stella vadakin 3 years ago from 3460NW 50 St Bell, Fl32619

      This is an enjoyable hub. It is so interesting to find who you might be related to and where they came from.

    • Virginia Allain profile image

      Virginia Allain 4 years ago from Central Florida

      Absolutely fascinating! I see on Amazon that I can actually order some of the DNA kits for genealogy there.

    • SheGetsCreative profile image

      Angela F 4 years ago from Seattle, WA

      I've yet to do a DNA test but am able to trace my Scot-Irish roots across the pond. Great lens!

    • profile image

      Ibidii 4 years ago

      I am waiting for my DNA test results that went to my cousins house. I did the test a few months ago. I am excited. I know that on my Mom's line I just found we have several from Ireland, but 10 or more gens away.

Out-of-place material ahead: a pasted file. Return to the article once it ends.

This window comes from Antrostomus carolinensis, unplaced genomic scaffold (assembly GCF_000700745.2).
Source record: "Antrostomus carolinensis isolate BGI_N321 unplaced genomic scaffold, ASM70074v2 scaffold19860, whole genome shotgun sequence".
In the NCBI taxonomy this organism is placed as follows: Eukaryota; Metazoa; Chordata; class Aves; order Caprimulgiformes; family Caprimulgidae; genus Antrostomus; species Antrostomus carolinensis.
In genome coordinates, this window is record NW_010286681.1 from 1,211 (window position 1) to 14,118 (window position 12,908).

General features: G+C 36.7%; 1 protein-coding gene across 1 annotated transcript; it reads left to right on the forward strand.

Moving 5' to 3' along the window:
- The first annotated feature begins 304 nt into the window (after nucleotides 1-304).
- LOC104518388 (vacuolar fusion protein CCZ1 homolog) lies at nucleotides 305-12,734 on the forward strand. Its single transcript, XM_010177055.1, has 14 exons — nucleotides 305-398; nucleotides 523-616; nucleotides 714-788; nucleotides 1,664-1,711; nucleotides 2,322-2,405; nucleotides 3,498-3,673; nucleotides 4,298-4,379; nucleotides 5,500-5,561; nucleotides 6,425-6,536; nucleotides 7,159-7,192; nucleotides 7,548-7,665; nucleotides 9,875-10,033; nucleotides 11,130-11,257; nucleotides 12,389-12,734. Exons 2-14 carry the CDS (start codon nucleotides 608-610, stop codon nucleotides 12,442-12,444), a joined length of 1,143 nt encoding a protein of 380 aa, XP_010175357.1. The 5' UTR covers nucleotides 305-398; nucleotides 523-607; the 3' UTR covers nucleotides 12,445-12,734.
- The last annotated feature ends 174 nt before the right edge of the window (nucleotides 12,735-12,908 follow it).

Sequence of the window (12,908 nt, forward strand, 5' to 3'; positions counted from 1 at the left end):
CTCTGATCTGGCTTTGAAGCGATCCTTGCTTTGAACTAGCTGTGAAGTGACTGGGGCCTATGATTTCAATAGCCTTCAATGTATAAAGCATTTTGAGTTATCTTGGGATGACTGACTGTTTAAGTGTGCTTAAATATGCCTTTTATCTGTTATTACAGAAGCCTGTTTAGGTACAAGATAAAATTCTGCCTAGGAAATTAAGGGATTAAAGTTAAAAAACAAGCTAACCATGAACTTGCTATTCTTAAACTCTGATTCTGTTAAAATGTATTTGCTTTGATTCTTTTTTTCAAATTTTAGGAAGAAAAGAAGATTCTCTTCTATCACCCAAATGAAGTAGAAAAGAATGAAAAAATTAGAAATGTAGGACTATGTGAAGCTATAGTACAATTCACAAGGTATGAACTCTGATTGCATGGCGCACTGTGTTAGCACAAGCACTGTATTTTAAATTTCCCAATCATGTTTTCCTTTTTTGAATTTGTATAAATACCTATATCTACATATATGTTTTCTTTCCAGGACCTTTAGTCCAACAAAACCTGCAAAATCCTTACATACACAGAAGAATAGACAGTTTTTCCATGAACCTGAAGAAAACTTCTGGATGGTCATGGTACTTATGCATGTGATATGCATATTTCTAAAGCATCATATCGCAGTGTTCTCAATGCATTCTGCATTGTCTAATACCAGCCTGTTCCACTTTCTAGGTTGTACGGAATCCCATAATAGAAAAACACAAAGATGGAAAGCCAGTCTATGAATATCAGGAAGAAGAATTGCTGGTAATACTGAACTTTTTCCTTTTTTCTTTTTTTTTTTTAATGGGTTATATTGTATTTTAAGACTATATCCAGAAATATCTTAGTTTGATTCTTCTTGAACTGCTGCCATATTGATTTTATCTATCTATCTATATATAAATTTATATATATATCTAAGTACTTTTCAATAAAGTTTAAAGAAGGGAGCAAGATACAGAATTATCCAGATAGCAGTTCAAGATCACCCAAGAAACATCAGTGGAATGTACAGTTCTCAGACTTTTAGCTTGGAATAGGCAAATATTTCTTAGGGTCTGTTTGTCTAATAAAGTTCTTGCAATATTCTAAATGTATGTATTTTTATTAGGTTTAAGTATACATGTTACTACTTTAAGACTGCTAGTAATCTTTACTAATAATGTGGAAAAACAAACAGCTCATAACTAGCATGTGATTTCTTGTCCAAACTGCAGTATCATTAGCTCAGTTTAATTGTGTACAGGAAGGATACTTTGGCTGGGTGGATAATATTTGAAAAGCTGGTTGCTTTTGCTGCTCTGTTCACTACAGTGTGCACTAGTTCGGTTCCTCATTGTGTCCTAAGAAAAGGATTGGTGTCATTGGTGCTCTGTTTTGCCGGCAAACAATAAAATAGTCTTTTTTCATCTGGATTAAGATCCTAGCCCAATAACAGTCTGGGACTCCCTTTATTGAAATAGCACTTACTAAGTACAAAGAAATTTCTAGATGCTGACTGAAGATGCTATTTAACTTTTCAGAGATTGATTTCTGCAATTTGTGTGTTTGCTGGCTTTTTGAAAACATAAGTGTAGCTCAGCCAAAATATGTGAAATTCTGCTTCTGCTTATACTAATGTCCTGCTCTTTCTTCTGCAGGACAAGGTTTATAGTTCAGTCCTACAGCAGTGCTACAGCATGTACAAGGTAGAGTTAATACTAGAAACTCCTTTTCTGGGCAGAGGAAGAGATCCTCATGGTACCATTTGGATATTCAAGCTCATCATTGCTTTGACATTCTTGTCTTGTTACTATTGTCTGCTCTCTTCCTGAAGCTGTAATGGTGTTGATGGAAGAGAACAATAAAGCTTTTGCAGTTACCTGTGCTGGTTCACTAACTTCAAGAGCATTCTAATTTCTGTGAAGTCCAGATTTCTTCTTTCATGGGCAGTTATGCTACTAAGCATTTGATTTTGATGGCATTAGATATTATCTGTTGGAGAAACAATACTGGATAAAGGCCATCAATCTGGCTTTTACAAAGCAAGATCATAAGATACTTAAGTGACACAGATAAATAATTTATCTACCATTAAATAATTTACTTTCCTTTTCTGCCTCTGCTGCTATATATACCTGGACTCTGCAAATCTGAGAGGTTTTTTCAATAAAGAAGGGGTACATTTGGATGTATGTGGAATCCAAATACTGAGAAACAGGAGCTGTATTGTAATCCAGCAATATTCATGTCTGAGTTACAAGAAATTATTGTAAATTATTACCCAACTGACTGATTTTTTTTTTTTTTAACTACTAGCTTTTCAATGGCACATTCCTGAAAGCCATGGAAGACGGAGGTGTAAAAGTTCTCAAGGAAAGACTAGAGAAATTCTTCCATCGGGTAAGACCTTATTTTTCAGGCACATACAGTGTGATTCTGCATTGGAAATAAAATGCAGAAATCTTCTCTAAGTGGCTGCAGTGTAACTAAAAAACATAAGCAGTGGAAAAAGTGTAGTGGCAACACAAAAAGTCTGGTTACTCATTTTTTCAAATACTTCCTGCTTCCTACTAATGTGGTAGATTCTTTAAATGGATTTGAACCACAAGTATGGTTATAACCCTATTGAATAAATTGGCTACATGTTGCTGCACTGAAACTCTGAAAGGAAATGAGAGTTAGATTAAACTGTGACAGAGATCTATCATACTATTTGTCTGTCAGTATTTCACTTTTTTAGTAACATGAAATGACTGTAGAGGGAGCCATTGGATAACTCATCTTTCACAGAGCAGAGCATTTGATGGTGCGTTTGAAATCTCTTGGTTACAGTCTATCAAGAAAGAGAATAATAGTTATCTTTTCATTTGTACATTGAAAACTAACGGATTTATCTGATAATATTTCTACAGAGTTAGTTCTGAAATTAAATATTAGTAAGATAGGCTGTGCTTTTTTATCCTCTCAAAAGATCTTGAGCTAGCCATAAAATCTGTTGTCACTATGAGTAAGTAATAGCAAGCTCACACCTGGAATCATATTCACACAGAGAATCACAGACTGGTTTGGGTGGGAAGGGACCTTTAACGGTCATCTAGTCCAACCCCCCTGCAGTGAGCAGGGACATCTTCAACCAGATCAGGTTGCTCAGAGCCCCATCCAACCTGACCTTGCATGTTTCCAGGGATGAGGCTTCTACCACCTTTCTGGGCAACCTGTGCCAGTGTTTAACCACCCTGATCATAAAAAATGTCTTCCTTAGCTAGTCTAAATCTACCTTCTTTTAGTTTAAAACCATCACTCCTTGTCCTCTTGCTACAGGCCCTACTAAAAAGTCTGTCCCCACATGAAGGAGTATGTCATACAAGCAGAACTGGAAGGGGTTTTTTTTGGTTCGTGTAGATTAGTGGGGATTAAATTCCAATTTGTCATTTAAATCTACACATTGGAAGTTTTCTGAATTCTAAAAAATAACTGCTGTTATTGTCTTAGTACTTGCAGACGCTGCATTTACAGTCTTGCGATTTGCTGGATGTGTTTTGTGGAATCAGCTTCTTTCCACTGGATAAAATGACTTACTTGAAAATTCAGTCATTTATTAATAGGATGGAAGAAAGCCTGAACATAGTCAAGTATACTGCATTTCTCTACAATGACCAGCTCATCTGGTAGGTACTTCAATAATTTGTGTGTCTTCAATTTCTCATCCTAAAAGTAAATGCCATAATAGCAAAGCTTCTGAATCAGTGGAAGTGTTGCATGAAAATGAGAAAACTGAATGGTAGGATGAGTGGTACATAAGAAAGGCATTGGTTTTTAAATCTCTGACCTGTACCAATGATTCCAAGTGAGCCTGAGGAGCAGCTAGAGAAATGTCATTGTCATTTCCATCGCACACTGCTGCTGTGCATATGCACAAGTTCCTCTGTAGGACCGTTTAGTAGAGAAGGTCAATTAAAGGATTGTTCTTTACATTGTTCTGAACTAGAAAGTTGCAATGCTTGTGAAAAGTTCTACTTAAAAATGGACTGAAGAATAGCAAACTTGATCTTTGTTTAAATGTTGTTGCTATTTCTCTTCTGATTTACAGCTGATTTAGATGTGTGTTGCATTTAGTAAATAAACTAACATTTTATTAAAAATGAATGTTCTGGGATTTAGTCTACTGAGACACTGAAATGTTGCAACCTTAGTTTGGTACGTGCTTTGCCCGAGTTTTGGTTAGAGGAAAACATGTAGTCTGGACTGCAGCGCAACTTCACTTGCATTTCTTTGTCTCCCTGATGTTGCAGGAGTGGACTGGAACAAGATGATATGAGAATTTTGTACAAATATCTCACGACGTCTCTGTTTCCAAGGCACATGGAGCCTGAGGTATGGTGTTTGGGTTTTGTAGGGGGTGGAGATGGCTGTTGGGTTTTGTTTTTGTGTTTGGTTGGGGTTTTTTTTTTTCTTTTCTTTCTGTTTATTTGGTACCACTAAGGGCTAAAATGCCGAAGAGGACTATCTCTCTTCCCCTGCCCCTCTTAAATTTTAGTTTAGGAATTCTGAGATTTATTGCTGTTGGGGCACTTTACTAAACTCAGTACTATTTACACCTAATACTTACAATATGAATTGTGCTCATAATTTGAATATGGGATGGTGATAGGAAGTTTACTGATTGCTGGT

Great lens!

    • Ann Hinds profile image
      Author

      Ann Hinds 4 years ago from So Cal

      @RinchenChodron: Ancestry and 23 and Me run about $99.00. I have done both. I find it worth the time and money to know that I am looking in the right places.

    • profile image

      RinchenChodron 4 years ago

      Well I got back to 1703 on my mother's side of the family (which by the way is the harder side to research since in the past most women took their husbands last name. I have Manx, Irish and Scottish as well as German from my dad's side. I found it fascinating back in the 80s when I did it, but back then they did not have DNA testing. Maybe I'll try it. Is it expensive?

    • captainj88 profile image

      Leah J. Hileman 4 years ago from East Berlin, PA, USA

      I have the benefit of a grandparent with an interest in genealogy who uncovered all manner of interesting tidbits about our clan. I enjoy the process. Thanks for sharing your story!

    • Kim Milai profile image

      Kim Milai 4 years ago

      Love hearing about people's searches for ancestors. My husband has an Irish background and we got to go there one time and visit his distant cousins. The DNA test is very valuable I think. Congratulations on your purple star!